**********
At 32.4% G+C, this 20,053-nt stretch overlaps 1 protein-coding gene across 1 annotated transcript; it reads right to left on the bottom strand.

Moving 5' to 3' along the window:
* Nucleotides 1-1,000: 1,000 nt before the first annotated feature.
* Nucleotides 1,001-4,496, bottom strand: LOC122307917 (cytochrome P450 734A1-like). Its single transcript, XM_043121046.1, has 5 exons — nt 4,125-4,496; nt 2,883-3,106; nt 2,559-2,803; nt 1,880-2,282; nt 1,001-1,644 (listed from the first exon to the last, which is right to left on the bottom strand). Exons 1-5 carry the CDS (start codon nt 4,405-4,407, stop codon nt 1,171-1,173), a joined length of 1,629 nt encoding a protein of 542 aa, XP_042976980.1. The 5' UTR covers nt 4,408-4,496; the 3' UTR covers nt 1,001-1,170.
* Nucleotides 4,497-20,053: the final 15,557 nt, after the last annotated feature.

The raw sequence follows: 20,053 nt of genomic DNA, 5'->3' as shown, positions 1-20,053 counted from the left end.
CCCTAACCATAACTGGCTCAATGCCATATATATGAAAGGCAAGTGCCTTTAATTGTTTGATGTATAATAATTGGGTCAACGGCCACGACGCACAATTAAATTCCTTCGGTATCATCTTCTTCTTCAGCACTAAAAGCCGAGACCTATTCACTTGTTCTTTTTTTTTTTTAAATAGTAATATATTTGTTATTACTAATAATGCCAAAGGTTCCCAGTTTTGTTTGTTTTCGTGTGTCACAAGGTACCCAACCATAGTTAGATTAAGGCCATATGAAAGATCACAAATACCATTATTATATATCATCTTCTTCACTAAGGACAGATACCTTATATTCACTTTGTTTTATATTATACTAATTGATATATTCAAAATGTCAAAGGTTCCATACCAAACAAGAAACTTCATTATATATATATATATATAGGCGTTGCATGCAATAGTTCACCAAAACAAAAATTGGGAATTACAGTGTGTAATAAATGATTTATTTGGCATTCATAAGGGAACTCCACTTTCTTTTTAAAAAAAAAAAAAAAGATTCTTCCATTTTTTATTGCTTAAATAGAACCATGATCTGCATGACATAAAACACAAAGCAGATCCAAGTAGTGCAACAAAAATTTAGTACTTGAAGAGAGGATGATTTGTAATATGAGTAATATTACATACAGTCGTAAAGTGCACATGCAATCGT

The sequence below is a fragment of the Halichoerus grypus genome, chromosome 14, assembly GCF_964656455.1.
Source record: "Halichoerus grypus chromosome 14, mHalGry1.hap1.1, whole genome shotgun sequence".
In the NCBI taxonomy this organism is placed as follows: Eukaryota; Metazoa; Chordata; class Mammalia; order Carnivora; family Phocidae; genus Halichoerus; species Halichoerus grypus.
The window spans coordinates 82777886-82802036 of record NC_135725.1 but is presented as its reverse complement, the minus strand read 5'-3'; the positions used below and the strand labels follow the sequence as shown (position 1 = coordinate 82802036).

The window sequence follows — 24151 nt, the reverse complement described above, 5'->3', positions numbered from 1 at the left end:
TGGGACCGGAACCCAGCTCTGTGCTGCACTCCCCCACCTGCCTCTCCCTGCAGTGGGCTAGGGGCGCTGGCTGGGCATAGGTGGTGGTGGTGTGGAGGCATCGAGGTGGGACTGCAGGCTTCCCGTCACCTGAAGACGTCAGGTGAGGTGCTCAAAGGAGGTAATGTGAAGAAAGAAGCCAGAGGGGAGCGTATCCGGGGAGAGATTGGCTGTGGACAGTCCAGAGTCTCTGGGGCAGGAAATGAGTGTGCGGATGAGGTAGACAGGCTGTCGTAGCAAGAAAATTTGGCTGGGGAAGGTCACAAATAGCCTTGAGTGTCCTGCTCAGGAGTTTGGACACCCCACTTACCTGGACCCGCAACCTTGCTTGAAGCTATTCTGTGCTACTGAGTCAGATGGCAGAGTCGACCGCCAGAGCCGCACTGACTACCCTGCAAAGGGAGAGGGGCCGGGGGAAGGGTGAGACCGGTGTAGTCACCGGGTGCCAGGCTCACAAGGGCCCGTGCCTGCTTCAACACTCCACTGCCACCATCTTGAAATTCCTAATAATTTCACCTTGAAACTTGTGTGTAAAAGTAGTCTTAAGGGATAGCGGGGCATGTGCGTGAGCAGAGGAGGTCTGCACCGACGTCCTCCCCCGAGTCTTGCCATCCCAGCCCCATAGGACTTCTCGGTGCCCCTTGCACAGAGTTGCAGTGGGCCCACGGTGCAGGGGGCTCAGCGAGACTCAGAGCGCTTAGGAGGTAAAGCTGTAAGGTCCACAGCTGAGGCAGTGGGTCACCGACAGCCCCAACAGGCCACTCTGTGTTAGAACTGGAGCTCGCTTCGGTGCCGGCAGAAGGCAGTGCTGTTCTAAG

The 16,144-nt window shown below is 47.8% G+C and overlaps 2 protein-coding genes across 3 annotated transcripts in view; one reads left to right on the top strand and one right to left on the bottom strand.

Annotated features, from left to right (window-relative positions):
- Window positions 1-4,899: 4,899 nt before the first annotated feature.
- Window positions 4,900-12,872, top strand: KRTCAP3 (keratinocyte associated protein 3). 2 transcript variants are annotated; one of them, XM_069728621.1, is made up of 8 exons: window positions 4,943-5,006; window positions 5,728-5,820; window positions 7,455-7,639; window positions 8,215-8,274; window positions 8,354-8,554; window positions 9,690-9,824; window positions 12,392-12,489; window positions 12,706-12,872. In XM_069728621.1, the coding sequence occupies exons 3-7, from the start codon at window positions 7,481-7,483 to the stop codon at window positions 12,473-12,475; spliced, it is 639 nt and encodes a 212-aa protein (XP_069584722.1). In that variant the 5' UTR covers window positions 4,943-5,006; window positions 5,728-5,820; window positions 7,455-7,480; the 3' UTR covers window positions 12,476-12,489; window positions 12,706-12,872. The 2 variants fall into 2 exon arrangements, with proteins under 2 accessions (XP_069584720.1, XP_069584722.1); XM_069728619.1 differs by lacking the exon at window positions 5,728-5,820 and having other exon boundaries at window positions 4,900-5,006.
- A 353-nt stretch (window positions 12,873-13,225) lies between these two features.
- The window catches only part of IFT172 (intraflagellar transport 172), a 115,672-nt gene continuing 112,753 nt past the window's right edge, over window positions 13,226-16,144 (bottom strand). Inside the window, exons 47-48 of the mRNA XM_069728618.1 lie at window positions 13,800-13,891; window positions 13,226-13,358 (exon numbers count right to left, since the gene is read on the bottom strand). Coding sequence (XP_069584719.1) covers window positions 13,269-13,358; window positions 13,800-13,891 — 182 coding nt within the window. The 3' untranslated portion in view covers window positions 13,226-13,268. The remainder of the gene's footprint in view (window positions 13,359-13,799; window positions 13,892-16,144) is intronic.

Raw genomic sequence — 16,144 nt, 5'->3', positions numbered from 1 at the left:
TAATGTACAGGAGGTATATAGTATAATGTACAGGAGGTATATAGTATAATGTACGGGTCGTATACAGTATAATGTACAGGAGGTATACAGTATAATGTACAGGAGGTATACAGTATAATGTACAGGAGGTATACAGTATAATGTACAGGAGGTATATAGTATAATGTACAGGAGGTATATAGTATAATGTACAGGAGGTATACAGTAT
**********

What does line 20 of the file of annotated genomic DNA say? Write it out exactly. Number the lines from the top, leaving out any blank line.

Raw genomic sequence — 16,144 nt, 5'->3', positions numbered from 1 at the left: